Analyzing the StirTrek conference sessions with Azure Cognitive Services

In a previous post, I looked at how I could use Azure Congitive Services to look at the keywords from the StirTrek conference session titles. In this post I want to continue that exploration and see what we can learn about the service and the conference.

I am going to use the Text Analysis API. Specifically I am going to call the API that will return the key phrase or phrases for any input text. For example, if you pass it “Boom! From Combat Engineer to Software Engineer” (which is a real session at StirTrek this year), it will return “Combat Engineer” and “Software Engineer”. The API could also detect which language the given text was in. But since all of the StirTrek sessions are in English, it would not be very interesting in this experiment. There is also an API that returns a score representing the sentiment of the input text. I plan to explore that in a future blog post.

Experiment 1: Repeated Phrases in Titles

For the first part of the experiment, I wanted to see which key phrases appear in session titles both this year and last year. The StirTrek web site lists information for both years, so I can collect it with Canopy rather easily. As I demonstrated in the previous post, I used the Fognitive Services library to pipe the titles into Azure Cognitive Services. I used the Set operations in F# to create sets from the 2017 and 2018 title key phrases and then created a union of the results, giving the key phrases that appeared both years.

Using this method, I found that the key phrases that were repeated were ‘machine learning’ and ‘sql server execution plans’. One thing I noticed right away was that certain technologies were missing from the list. For example, ‘Angular’, ‘React’, and ‘UX’ appear in session titles both years. So Cognitive Services either has a hard time recognizing technology names or it didn’t see them as the key phrases in their respective sentences. The fact that the technologies don’t show up in the results means that we can learn something about the conference beyond what technologies are popular at the time.

The fact that machine learning showed up both years is interesting to me, especially since Cognitive Services is an nice abstraction layer over very sophisticated machine learning algorithms. For what it is worth, here are the machine learning sessions from both years:

  • Machine Learning in R (2018)
  • Using EEG and Machine Learning to Perform Lie Detection (2017)

While I was able to learn something from just looking at the titles, I’m going to run another experiment to see what I can learn by analyzing the session abstracts.

Experiment 2: Most Common Phrases in Session Details

For the second experiment, I wanted to look at the abstracts. We can still retrieve them with Canopy. But because there is so much more text in the abstracts that it isn’t helpful to look at which phrases appear in both years. There would be too many results. So instead I will append the key phrase lists together and count how many total times the phrase appears. You can see the raw results here. I think it shows something interesting about the conference.

The top two results (session, talk) are meta information about the conference, so that isn’t all that interesting. The next highest result is code, appearing 13 times. This is also uninteresting as it restates the fact that this is a developer conference. The same is true of developers appearing 9 times. The phrase way appears 10 times and ways appears 7 times. This would seam to indicate that the conference has an emphasis on showing how things can be done.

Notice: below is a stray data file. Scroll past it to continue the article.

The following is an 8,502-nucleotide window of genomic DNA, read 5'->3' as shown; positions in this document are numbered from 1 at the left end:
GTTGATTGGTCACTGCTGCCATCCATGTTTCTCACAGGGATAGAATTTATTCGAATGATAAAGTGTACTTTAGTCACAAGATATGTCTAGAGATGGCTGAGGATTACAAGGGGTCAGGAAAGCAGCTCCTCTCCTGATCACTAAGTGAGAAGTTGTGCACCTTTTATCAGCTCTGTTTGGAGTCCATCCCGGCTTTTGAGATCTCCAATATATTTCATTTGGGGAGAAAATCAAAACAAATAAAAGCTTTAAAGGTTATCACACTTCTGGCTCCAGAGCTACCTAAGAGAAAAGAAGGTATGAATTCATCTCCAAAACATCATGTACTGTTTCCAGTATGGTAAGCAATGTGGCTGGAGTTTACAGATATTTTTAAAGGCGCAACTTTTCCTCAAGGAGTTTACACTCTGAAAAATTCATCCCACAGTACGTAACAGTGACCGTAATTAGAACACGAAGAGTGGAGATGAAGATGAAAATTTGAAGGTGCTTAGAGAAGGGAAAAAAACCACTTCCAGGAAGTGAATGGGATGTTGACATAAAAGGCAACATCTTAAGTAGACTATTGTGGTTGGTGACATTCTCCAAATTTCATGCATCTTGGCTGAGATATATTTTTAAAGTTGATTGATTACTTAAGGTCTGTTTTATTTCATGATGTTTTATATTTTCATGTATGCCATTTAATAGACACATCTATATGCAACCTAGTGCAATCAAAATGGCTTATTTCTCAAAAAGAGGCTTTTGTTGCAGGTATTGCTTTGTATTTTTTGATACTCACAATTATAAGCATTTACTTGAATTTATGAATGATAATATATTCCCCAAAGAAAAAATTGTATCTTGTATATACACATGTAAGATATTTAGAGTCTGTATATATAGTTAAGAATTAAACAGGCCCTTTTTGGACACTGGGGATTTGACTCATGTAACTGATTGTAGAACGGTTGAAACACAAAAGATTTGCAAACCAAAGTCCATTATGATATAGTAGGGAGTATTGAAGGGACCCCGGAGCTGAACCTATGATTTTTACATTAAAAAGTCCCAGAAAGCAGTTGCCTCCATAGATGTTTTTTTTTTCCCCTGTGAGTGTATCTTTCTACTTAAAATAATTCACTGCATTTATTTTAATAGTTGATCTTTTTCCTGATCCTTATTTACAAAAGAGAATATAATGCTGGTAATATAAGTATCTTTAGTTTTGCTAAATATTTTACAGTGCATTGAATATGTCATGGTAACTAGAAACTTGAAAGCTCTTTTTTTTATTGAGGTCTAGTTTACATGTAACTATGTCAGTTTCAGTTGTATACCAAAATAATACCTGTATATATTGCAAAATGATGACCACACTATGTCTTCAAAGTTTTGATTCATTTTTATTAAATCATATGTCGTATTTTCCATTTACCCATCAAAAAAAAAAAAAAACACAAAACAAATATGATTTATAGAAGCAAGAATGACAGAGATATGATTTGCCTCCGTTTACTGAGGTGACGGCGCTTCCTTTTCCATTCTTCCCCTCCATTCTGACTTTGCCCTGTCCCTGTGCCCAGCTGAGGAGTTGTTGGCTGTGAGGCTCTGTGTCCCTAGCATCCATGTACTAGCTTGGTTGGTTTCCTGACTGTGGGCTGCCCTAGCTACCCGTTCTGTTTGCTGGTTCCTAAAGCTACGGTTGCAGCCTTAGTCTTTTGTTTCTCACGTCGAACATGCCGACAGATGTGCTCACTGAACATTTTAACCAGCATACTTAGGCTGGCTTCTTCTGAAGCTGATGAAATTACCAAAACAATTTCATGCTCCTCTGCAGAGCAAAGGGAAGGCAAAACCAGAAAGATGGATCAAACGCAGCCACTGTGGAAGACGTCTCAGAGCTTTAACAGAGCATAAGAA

The first surprising result is that time shows up 9 times. There is clearly an emphasis on the fact that time is important to developers. The word tools appears 8 times, indicating that the conference wants to teach developers about the tools that can help them and presumably help them save time.

The result in the top 10 that surprised me the most was people, appearing 7 times. The related terms customers and teams both appear 4 times. Clearly the conference organizers recognize that some of the biggest challenges that we face as developers are not technical at all, but instead have to do with interacting with our fellow humans.

The interesting omission from the list is anything having to do with the movie theme. The conference takes place in a movie theater and the attendees get to watch the theme movie for the year when the conference is done. For example, this year all of the attendees will get to watch Infinity War at the end of the day. Much of the marketing uses this movie tie in. But looking at the themes of the titles and the abstracts shows that there is a ton of substance in this conference.

Next Steps

I was impressed with how easy it was to generate the results sets. It would be interesting to look at the same information but for a conference where I could get the results for multiple years. It would also be interesting to compare results between two conferences. I’ll try and track that down for a future blog post.

If you want to see the code that I wrote for the experiments, it is available on my GitHub page in the StirTrekKeywordAnalyzer Repo

Do you have an idea for something I should try to abstract from a conference data set with Cognitive Services? Leave a comment below with any suggestions. Or just find me on Twitter and let me know what I should be looking for.

April 8, 2018 |
Tags : CognitiveServices FSharp Canopy

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About Me

Eric Potter My name is Eric Potter. I have an amazing wife and 5 wonderful children. I am a Microsoft MVP for Developer Tools and Technologies, the Director of Technical Education for Sweetwater in Ft. Wayne Indiana, and an adjunct professor for Indiana Tech. I am a humble toolsmith.

Microsoft MVP Award